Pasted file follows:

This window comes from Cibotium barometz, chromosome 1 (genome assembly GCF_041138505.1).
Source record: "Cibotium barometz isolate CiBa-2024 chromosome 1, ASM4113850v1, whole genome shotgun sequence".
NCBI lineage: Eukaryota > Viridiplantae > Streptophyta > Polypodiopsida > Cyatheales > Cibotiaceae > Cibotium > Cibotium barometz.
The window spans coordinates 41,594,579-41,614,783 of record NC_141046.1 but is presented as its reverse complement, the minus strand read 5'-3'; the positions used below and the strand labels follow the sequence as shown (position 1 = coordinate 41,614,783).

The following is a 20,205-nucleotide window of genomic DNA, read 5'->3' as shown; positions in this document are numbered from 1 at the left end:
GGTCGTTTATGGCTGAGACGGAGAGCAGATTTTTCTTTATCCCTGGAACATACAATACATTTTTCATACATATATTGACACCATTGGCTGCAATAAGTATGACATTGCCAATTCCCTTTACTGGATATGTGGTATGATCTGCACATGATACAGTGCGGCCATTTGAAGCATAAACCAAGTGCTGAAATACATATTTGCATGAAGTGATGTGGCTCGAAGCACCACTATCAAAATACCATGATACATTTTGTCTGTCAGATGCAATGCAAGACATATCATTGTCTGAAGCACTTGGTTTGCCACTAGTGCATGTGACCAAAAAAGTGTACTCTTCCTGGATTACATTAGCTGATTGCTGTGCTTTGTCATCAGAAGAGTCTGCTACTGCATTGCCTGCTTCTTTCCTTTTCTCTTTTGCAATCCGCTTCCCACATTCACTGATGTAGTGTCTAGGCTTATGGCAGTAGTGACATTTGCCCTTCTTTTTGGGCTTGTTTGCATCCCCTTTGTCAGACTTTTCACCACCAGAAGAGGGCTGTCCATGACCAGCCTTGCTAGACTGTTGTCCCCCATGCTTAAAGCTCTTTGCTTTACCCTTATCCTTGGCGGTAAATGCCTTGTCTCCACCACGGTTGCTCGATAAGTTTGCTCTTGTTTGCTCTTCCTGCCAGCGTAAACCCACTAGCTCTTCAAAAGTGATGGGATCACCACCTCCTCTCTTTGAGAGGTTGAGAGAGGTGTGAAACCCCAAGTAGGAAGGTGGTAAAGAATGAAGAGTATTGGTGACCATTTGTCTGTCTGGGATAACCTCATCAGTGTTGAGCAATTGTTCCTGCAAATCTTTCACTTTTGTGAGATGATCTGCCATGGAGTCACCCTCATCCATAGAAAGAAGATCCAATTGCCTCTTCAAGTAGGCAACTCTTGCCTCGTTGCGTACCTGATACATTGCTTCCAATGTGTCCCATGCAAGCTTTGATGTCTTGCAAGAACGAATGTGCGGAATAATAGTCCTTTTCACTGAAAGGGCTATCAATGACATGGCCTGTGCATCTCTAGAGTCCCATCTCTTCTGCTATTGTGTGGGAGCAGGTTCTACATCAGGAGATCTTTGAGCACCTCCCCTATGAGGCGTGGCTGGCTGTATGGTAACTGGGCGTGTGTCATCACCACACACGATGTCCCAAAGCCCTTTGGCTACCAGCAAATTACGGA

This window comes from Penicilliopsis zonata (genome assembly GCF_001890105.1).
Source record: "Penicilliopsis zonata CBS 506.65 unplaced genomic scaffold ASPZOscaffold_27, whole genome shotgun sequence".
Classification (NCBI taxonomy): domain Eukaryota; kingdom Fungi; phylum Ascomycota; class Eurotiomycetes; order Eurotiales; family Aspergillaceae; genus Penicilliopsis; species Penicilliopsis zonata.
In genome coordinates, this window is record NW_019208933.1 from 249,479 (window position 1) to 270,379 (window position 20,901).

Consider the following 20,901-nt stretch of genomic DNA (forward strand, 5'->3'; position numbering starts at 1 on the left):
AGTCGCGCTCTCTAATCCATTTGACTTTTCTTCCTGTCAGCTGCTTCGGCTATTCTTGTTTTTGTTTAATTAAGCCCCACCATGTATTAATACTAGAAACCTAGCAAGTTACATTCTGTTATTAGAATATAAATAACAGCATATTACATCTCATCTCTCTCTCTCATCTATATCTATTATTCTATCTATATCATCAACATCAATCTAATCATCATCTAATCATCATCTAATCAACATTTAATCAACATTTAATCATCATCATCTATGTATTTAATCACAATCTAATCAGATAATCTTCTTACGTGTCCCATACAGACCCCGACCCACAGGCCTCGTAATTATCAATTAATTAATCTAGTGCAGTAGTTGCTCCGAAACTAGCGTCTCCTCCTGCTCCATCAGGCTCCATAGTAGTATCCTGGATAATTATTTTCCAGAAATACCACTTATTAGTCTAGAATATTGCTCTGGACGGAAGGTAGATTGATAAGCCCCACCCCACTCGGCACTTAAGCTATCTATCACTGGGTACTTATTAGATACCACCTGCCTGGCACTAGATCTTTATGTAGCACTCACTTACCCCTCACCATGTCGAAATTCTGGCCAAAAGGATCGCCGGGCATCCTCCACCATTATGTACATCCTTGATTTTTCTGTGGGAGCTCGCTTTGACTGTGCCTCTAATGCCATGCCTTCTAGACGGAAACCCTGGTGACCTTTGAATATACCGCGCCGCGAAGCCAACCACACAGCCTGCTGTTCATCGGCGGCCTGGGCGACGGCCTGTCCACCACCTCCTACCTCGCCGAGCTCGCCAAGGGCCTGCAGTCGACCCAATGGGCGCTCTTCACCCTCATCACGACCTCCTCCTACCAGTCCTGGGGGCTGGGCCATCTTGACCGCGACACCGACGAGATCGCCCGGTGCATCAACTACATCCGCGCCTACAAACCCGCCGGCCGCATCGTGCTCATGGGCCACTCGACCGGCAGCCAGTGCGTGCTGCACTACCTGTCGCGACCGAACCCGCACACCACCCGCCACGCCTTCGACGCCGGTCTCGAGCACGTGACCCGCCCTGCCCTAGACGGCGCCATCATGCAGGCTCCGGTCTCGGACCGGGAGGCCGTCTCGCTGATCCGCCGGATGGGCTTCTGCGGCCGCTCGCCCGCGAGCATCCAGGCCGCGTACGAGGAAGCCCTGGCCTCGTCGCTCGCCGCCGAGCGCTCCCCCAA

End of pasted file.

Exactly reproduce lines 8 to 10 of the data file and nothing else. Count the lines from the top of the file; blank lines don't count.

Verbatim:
Source record: "Penicilliopsis zonata CBS 506.65 unplaced genomic scaffold ASPZOscaffold_27, whole genome shotgun sequence".
Classification (NCBI taxonomy): domain Eukaryota; kingdom Fungi; phylum Ascomycota; class Eurotiomycetes; order Eurotiales; family Aspergillaceae; genus Penicilliopsis; species Penicilliopsis zonata.
In genome coordinates, this window is record NW_019208933.1 from 249,479 (window position 1) to 270,379 (window position 20,901).